Another College Cyber Attacked, Hackers Demand $2M Ransom


July 16, 2019 4:16 PM
by Susan Dutca-Lovell
Monroe College's IT system was hacked last week, disabling many of its technology systems and platforms as hackers demanded $2 million ransom in Bitcoin to restore access. Faculty, students and staff members were locked out of the college's websites but continued to attend class and hand in homework, regardless.

Monroe College's IT system was hacked last week, disabling many of its technology systems and platforms as hackers demanded $2 million ransom in Bitcoin to restore access. Faculty, students and staff members were locked out of the college's websites but continued to attend class and hand in homework, regardless.

The college's main website was reinstated over the weekend following the July 11 cyberattack as the college's team worked "feverishly to bring everything back online." Despite the attack, the college continued to operate in "the way colleges did before email and the internet, which results in more personal interactions." Monroe College does not know who orchestrated the attack but is working with local law enforcement officials and the Federal Bureau of Investigation. There has been no comment on whether or not the college plans to pay the $2 million ransom.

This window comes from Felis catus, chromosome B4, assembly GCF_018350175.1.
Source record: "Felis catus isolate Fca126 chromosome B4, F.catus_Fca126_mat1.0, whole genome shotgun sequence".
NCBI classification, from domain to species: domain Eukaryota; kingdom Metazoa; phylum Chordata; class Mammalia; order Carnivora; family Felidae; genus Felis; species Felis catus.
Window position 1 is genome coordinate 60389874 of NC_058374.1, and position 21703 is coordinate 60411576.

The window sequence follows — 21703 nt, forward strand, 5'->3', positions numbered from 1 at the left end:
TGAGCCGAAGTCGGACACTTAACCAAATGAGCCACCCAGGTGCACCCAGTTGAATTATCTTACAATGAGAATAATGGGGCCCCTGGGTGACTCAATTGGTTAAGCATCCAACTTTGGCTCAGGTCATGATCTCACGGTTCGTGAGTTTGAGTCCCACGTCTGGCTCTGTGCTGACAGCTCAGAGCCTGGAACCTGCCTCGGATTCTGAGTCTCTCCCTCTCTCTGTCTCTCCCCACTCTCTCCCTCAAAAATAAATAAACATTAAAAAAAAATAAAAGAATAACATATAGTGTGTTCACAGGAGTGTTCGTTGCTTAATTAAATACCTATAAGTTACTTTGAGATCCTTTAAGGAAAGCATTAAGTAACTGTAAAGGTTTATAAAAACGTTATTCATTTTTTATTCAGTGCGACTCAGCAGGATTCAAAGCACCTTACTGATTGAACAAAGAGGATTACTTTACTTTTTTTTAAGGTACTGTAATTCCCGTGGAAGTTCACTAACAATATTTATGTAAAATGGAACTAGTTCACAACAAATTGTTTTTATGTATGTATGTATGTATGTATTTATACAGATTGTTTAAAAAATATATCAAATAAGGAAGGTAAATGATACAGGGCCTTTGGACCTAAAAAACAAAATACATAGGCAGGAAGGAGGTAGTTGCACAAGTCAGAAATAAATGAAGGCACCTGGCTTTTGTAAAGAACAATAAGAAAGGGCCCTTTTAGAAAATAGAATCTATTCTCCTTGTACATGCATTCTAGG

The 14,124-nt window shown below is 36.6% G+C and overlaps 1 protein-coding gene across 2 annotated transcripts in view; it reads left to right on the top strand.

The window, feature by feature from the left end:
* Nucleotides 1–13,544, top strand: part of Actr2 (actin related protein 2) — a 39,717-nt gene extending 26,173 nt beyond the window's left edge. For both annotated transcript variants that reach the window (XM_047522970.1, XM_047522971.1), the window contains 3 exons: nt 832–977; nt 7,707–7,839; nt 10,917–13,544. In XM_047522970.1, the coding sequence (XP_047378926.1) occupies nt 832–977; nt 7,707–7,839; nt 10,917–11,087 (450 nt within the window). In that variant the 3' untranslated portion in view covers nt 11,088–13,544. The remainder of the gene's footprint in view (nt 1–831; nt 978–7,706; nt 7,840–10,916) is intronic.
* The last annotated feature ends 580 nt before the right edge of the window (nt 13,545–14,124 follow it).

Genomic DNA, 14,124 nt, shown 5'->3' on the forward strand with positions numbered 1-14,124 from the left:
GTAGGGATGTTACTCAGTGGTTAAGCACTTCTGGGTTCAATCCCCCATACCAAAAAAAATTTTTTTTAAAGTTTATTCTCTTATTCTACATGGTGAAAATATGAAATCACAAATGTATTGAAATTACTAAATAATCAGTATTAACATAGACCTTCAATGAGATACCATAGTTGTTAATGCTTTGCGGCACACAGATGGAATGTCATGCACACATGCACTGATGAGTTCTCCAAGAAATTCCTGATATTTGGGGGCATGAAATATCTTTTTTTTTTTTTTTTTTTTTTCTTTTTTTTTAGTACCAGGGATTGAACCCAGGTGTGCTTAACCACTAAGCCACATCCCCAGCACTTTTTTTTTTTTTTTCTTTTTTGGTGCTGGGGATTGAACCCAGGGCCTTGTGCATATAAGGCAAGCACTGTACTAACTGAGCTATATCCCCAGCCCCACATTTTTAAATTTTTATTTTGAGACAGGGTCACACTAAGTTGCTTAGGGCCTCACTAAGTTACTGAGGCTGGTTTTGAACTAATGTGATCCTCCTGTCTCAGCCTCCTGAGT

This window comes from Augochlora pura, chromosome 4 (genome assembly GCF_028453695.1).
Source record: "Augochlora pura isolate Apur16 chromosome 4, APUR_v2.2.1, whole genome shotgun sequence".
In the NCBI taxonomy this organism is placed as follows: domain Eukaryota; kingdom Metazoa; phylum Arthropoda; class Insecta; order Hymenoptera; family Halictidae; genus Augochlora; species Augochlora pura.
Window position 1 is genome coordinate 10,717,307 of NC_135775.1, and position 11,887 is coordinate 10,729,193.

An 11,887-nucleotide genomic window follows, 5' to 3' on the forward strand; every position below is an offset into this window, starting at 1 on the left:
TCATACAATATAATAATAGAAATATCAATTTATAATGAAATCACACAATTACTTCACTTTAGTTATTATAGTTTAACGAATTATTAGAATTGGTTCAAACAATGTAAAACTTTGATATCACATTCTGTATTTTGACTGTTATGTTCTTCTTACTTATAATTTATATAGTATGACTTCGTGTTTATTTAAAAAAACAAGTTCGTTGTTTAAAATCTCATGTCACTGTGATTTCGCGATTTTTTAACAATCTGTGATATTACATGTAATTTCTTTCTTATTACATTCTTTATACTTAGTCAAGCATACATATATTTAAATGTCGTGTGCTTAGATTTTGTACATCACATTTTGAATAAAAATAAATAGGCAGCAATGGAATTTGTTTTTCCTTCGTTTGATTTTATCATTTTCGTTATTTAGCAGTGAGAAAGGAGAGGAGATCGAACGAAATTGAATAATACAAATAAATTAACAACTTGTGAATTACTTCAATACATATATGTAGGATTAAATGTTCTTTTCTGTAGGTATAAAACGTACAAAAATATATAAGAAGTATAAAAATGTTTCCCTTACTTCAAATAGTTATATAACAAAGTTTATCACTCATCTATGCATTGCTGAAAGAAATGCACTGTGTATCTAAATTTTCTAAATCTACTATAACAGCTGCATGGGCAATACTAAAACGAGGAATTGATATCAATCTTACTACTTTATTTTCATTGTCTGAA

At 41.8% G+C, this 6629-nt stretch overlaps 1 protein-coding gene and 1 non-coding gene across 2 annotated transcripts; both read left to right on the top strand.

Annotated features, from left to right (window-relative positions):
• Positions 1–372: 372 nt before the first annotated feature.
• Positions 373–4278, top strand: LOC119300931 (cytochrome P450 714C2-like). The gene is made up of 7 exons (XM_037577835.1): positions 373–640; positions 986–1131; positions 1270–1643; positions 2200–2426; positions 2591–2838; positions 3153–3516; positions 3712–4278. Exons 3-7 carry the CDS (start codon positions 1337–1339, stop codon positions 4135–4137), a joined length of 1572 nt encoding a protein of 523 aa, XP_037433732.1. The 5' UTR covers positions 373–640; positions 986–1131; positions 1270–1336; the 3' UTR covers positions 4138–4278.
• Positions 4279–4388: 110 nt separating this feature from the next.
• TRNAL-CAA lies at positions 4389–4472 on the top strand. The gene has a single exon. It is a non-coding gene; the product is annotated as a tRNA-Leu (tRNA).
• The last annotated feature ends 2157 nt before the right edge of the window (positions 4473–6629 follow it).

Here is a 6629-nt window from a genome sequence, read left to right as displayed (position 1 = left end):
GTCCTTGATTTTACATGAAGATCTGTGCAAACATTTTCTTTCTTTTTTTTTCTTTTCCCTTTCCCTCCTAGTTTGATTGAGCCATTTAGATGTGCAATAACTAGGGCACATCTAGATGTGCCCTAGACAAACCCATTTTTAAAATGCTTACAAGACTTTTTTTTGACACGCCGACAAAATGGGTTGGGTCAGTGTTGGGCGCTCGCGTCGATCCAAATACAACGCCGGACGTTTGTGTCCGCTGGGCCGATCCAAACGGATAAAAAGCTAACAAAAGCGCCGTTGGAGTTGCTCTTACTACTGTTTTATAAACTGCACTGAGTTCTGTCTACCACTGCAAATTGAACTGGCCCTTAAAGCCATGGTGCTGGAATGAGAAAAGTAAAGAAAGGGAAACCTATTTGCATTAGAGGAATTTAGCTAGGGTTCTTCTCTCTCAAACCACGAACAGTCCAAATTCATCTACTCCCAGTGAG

Experts claim that similar attacks have been "linked to a small number of sophisticated criminal groups" that gauge the organization's ability to pay the ransom." Other institutions such as Grinnell, Oberlin and Hamilton Colleges were victims of ransomware which attacked their admissions systems, but the ransom dropped from a few thousand dollars to $60, according to Inside Higher Ed. In many scenarios, the cyberattacks start off with a phishing email - a fraudulent and harmful email under the guise of a trusted one. If a student unintentionally clicks or opens a phony email or inserts their personal information, hackers are able to install malicious malware software (aka ransomware) which encrypts and blocks access to users' computer files. Then, the hackers demand money for the encryption key which forces the institution to either repay or rebuild their systems if they are no backups of the system. In the instance of Baltimore, the city government refused to pay hackers and instead, rebuilt its systems which cost over $18 million - rather than paying the demanded $76,000 ransom. Within the last year, a reported 56% of organizations in the education sector saw an uptick in phishing schemes, according to Mimecast's State of Email Security.

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